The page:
Robert Dean, MD
Experts are hard-pressed to find impactful, long-lasting treatment regimens for patients with mantle cell lymphoma (MCL). Moreover, Robert Dean, MD, said that BTK inhibitors and chimeric antigen receptor (CAR) T-cell therapy may address the unmet needs of the difficult-to-treat patient population.
“We still face the problem of these patients having a very high risk of mortality at the time that they relapse. Initial remissions and survival have improved, but what we can do for patients after they relapse still leave a lot of room for improvement,” said Dean. “We need drugs that are going to be active against the hard cases to treat—we need drugs that will work well in tandem [with BTK inhibitors].”
In an interview during the 2018 OncLive®
State of the Science Summit™ on Hematologic Malignancies, Dean, a staff physician at Cleveland Clinic, discussed the promise for new therapies in MCL.
OncLive: Could you discuss the current treatment landscape of MCL?
: The treatment of [patients with] MCL has evolved in a step-wise manner over the past 20 years. Studies have gradually incorporated the monoclonal antibody rituximab (Rituxan) into frontline therapy. Our approaches to frontline therapy have diverged into a more intensive route that is more appropriate for younger, fit patents who receive combination chemotherapy, followed by consolidation with high-dose chemotherapy and autologous stem cell transplant (ASCT). Now, rituximab maintenance follows that course of treatment.
On the other hand, a pathway that is appropriate for patients who are less medically fit or older involves less intensive initial chemotherapy, typically with bendamustine and rituximab, and then rituximab maintenance without consolidation with ASCT. For those respective patient groups, frontline outcomes with the sequential improvements in those approaches have continued to [improve] over the years.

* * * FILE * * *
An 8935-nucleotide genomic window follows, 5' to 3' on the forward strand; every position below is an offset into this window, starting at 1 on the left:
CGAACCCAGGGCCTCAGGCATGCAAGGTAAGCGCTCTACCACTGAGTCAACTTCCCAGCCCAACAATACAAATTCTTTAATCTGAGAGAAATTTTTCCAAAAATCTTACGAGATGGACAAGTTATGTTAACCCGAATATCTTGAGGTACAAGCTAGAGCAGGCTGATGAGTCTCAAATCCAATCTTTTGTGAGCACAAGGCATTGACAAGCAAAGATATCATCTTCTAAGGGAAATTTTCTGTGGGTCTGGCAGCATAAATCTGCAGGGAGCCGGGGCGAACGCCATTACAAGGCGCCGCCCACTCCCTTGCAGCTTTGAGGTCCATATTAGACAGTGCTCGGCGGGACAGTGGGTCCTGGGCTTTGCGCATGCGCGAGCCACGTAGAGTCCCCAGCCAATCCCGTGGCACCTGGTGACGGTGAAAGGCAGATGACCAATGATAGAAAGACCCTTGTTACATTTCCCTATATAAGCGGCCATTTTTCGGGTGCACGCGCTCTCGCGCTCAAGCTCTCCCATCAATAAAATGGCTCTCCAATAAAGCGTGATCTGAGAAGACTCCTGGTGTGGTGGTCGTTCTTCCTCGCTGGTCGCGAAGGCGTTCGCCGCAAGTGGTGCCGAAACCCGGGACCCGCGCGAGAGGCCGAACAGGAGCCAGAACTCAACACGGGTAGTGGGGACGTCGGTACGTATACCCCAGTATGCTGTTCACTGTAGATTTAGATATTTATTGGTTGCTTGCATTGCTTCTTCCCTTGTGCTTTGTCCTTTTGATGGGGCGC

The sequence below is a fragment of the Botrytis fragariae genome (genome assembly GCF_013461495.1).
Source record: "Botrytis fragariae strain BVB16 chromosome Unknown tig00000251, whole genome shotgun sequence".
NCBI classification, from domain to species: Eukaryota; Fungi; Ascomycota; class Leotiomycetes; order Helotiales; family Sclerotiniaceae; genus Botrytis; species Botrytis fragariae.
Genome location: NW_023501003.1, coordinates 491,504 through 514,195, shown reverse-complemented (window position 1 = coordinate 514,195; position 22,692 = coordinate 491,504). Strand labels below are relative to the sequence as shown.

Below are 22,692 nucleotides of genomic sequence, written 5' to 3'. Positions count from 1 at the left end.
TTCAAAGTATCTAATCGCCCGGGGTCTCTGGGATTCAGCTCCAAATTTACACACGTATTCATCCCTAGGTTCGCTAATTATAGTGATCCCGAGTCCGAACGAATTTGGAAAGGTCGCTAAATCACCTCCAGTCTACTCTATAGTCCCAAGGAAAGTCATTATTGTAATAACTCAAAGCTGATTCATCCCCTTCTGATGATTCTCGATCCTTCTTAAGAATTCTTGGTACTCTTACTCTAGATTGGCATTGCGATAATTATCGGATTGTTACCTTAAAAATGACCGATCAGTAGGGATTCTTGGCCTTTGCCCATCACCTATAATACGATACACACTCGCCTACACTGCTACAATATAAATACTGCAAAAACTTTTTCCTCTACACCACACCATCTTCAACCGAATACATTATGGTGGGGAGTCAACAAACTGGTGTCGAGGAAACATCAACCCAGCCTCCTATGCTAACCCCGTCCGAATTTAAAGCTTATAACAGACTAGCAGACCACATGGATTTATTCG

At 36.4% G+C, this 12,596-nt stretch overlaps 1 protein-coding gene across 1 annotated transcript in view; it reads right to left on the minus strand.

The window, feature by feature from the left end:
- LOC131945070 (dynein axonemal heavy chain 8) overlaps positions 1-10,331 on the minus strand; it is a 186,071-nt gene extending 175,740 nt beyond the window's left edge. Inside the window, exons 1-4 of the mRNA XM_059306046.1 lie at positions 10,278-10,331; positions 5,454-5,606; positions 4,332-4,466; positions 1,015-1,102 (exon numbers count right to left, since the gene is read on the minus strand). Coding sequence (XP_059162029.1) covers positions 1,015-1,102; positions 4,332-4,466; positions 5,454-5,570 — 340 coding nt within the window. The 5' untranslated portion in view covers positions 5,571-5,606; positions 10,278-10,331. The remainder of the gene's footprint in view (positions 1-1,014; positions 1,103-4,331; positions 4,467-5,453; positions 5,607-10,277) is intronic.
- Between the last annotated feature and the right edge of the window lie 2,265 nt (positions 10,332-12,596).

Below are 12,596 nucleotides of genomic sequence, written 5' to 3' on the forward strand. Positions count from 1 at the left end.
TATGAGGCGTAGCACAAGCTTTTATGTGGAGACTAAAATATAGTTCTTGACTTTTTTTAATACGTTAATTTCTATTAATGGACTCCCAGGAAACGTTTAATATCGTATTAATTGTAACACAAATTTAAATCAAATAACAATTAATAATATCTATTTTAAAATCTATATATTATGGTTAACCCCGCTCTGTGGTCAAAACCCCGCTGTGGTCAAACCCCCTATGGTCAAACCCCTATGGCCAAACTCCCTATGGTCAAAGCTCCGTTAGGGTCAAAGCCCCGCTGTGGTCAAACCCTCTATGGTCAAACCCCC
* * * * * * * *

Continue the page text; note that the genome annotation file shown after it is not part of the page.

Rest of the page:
A number of drugs have been approved for the treatment of patients with relapsed MCL in particular. [These include] bortezomib (Velcade) and lenalidomide (Revlimid) here in the United States, temsirolimus (Torisel) over in Europe, and more recently, the BTK inhibitors ibrutinib (Imbruvica) and acalabrutinib (Calquence) [in the United States]. Both ibrutinib and acalabrutinib appear to be more active in patients with MCL than the earlier drugs that were approved in the relapsed setting. There is a slightly higher rate of significant adverse events (AEs) with ibrutinib, particularly issues related to atrial fibrillation and bleeding—most of which are minor, but can be clinically serious. Those 2 types of toxicities are relatively rare with acalabrutinib.
We have now seen some improvement in frontline treatment over time, but also gradual improvements with the advent of these drugs for our patients in the relapsed setting. We do not yet know whether combining these drugs in new ways or moving them earlier in the treatment course can provide better outcomes and longer remissions, or prevent relapse. If you look at the activity of bortezomib with lenalidomide and compare it with the activity of ibrutinib and acalabrutinib, the 2 former drugs have already been put to the test in a large phase III trial. Everyone wants to know about testing ibrutinib or acalabrutinib upfront because, in the relapsed setting, they work better. It stands to reason that they may do more if you move them to the frontline setting. We want to see studies that test that.